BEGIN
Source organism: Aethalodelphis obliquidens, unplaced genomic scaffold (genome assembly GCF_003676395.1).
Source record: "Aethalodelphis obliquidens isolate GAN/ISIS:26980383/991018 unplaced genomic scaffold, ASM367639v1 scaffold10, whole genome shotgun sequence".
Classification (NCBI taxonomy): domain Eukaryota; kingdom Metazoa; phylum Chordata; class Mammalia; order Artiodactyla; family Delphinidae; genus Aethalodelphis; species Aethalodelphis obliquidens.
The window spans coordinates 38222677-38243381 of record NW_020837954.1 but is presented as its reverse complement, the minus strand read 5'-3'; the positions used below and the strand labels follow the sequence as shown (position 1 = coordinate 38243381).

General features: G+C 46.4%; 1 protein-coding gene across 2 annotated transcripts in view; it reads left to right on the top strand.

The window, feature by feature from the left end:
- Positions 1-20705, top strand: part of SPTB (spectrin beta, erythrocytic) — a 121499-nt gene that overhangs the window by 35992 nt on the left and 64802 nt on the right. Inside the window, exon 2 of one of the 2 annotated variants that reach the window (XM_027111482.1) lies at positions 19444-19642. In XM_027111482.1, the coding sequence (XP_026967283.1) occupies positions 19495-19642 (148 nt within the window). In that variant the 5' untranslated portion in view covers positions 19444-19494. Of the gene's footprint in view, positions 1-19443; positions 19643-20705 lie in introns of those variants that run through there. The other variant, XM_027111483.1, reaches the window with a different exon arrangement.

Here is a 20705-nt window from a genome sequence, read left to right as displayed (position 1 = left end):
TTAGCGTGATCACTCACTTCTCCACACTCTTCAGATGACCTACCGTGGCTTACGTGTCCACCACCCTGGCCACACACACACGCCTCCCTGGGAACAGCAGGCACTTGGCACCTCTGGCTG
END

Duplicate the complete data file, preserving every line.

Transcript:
Source organism: Aethalodelphis obliquidens, unplaced genomic scaffold (genome assembly GCF_003676395.1).
Source record: "Aethalodelphis obliquidens isolate GAN/ISIS:26980383/991018 unplaced genomic scaffold, ASM367639v1 scaffold10, whole genome shotgun sequence".
Classification (NCBI taxonomy): domain Eukaryota; kingdom Metazoa; phylum Chordata; class Mammalia; order Artiodactyla; family Delphinidae; genus Aethalodelphis; species Aethalodelphis obliquidens.
The window spans coordinates 38222677-38243381 of record NW_020837954.1 but is presented as its reverse complement, the minus strand read 5'-3'; the positions used below and the strand labels follow the sequence as shown (position 1 = coordinate 38243381).

General features: G+C 46.4%; 1 protein-coding gene across 2 annotated transcripts in view; it reads left to right on the top strand.

The window, feature by feature from the left end:
- Positions 1-20705, top strand: part of SPTB (spectrin beta, erythrocytic) — a 121499-nt gene that overhangs the window by 35992 nt on the left and 64802 nt on the right. Inside the window, exon 2 of one of the 2 annotated variants that reach the window (XM_027111482.1) lies at positions 19444-19642. In XM_027111482.1, the coding sequence (XP_026967283.1) occupies positions 19495-19642 (148 nt within the window). In that variant the 5' untranslated portion in view covers positions 19444-19494. Of the gene's footprint in view, positions 1-19443; positions 19643-20705 lie in introns of those variants that run through there. The other variant, XM_027111483.1, reaches the window with a different exon arrangement.

Here is a 20705-nt window from a genome sequence, read left to right as displayed (position 1 = left end):
TTAGCGTGATCACTCACTTCTCCACACTCTTCAGATGACCTACCGTGGCTTACGTGTCCACCACCCTGGCCACACACACACGCCTCCCTGGGAACAGCAGGCACTTGGCACCTCTGGCTG